Grief the individual essential process

I have a theory

We never really know what it's like unless we are in another persons metaphorical shoes. Even when we experience the same thing; our reaction may be totally different.

Showing compassion to others and ourselves when we are going through stuff is essential.

Just this week, a woman whom I barely know, was looking teary.  She told me her Mother passed four weeks ago, and she was struggling , adjusting seemed to be amplified as her Mother lived with the family for the last ten years so reminders of her not being there were constant. She told me she could not stop crying, even at work her tears were flowing out of control. She kept insisting "I should stop", "I should get on with things".

No, there is no should or shouldn't.  Grief is a normal process, it can not be hurried or controlled, it has to be felt despite how we have been indoctrinated to cover up our emotions and fit back into fast paced daily life.  Sadness, guilt, regret, relief or any other side effect of loss are worked through during the grieving phase.

We don't really understand, not from exactly the same perspective, so it is more beneficial to offer condolences by way of listening and being ok with emotional outbursts.

While she was sharing her sad story of loss with me, another woman showed up, they knew each other.  This one jumped into the conversation to cut her off, not to listen, but to share her opinion.  She became, indignant, declaring that she knew how it felt, as she had lost her Mother (who also lived in their home) just last year, so she knows exaclty how this feels. She starts telling the grieving woman, what she should do.... clear out the room, clear out the bed, all based on what she had done. I watched their interaction and noticed that the grieving lady did not hear and kept expressing how this was affecting her.  She simply needed someone to listen to her, she was not asking, nor did she need advice.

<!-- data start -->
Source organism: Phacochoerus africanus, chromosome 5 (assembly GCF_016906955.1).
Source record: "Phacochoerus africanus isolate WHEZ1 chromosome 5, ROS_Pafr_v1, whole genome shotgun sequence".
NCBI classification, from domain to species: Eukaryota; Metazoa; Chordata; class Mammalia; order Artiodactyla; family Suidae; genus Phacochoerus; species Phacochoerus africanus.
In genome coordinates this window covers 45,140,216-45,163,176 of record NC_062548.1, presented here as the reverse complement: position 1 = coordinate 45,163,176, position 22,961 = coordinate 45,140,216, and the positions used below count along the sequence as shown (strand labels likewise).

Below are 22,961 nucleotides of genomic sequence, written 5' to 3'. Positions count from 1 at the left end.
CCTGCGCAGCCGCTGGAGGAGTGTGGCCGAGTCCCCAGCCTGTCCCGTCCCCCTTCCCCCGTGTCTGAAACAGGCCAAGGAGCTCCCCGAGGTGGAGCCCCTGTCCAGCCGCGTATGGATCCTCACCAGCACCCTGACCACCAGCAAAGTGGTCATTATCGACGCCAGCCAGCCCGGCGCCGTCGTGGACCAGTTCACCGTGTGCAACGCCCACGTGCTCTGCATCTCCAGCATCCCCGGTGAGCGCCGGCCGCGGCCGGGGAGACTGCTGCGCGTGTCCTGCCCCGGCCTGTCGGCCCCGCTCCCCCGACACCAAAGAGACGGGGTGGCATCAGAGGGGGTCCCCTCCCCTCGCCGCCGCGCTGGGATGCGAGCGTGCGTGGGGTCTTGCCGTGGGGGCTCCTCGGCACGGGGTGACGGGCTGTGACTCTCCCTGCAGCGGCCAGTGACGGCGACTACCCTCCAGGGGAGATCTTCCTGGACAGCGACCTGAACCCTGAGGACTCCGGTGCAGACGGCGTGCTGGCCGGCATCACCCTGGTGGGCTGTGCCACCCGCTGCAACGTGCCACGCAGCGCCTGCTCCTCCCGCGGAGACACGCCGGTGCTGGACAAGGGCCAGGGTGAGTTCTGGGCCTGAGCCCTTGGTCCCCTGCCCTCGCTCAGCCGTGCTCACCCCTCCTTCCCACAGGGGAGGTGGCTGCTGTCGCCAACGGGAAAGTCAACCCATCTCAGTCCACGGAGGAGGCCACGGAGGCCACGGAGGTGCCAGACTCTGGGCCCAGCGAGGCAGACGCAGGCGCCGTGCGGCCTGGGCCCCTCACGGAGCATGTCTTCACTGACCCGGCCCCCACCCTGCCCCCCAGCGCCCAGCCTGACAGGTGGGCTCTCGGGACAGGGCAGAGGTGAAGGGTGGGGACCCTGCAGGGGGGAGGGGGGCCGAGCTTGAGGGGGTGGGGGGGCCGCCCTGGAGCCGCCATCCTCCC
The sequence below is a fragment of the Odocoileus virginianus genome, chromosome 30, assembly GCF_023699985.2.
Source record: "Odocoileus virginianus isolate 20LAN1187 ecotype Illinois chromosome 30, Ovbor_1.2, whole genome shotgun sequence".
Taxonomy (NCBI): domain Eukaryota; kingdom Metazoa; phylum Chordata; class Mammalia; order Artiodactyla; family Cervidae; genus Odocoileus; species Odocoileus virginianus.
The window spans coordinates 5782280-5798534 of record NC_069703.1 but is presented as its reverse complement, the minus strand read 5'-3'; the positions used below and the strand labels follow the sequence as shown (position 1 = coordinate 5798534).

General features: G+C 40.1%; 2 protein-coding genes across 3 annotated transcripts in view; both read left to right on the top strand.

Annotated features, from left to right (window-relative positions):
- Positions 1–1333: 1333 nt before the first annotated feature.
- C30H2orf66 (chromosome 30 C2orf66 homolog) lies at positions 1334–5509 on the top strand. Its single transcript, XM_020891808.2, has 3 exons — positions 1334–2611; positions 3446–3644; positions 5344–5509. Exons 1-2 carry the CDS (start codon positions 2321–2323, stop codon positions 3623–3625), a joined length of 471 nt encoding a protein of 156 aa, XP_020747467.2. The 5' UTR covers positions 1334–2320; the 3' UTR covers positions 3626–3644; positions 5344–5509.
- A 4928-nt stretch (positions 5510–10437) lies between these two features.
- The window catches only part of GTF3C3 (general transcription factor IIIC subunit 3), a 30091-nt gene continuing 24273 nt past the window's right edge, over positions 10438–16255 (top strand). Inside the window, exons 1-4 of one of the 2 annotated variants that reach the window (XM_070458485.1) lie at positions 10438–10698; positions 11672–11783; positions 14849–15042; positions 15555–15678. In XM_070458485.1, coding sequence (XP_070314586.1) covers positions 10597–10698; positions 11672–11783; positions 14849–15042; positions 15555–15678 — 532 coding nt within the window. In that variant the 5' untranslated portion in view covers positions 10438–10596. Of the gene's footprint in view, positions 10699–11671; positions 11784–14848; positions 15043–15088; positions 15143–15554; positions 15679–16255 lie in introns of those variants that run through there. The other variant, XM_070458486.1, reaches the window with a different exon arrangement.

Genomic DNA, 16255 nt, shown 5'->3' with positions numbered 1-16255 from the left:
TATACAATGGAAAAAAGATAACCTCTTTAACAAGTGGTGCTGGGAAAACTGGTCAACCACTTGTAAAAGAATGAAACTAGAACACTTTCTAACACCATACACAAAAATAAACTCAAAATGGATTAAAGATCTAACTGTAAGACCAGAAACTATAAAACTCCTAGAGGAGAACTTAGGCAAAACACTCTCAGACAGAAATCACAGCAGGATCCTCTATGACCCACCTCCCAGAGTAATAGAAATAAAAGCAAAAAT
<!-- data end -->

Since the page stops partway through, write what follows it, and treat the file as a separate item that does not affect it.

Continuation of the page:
Though we usually step in offering our own experience from a well meaning place, when people are going through their own process, ours is irrelevant.  The kindest thing we can do is to listen.  Support family, friends, colleagues, even strangers instead of attempting to resolve their discomfort.

We jump in with resolutions to dispel our own discomfort with outward emotional turmoil.  Tears make most of us uncomfortable, the kindest thing we can do is be ok with allowing grief to be expressed. Pass them a tissue.

Resist ever telling someone to "get over it". The grieving process takes as long as it takes and it is not a conscious choice to stay in that tumultuous space.

By human nature, we innately believe that we are right, naturally assuming that others feel and experience the way that we do.  This is not the case. When we are ok with letting others be right as well we move towards being more accepting.

Toni

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